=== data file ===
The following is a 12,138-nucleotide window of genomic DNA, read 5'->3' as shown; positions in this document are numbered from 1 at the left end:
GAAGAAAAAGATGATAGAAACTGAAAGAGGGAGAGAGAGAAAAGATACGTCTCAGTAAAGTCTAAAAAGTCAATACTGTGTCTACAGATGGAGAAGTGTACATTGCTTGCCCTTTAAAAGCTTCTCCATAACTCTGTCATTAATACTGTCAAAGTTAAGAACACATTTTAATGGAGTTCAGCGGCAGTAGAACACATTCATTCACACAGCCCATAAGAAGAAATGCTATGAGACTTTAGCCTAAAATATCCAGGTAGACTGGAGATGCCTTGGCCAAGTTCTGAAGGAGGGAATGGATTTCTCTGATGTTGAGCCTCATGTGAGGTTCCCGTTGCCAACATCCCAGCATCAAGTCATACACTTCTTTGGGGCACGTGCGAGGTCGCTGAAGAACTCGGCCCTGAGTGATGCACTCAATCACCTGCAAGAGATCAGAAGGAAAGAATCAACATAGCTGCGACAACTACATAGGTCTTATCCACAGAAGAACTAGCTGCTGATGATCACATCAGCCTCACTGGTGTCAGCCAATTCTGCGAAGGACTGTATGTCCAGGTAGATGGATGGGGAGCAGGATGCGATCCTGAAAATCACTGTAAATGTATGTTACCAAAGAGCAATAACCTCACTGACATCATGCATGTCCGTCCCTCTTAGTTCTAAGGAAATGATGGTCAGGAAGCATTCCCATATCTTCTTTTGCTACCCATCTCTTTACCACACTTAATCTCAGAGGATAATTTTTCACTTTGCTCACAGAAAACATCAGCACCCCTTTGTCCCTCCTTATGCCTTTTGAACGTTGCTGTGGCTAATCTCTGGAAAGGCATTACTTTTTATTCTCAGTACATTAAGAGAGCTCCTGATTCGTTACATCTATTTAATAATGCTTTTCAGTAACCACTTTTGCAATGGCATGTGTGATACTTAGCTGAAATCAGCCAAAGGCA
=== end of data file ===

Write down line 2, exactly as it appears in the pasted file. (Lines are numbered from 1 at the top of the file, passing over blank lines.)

GAAGAAAAAGATGATAGAAACTGAAAGAGGGAGAGAGAGAAAAGATACGTCTCAGTAAAGTCTAAAAAGTCAATACTGTGTCTACAGATGGAGAAGTGTACATTGCTTGCCCTTTAAAAGCTTCTCCATAACTCTGTCATTAATACTGTCAAAGTTAAGAACACATTTTAATGGAGTTCAGCGGCAGTAGAACACATTCATTCACACAGCCCATAAGAAGAAATGCTATGAGACTTTAGCCTAAAATATCCAGGTAGACTGGAGATGCCTTGGCCAAGTTCTGAAGGAGGGAATGGATTTCTCTGATGTTGAGCCTCATGTGAGGTTCCCGTTGCCAACATCCCAGCATCAAGTCATACACTTCTTTGGGGCACGTGCGAGGTCGCTGAAGAACTCGGCCCTGAGTGATGCACTCAATCACCTGCAAGAGATCAGAAGGAAAGAATCAACATAGCTGCGACAACTACATAGGTCTTATCCACAGAAGAACTAGCTGCTGATGATCACATCAGCCTCACTGGTGTCAGCCAATTCTGCGAAGGACTGTATGTCCAGGTAGATGGATGGGGAGCAGGATGCGATCCTGAAAATCACTGTAAATGTATGTTACCAAAGAGCAATAACCTCACTGACATCATGCATGTCCGTCCCTCTTAGTTCTAAGGAAATGATGGTCAGGAAGCATTCCCATATCTTCTTTTGCTACCCATCTCTTTACCACACTTAATCTCAGAGGATAATTTTTCACTTTGCTCACAGAAAACATCAGCACCCCTTTGTCCCTCCTTATGCCTTTTGAACGTTGCTGTGGCTAATCTCTGGAAAGGCATTACTTTTTATTCTCAGTACATTAAGAGAGCTCCTGATTCGTTACATCTATTTAATAATGCTTTTCAGTAACCACTTTTGCAATGGCATGTGTGATACTTAGCTGAAATCAGCCAAAGGCA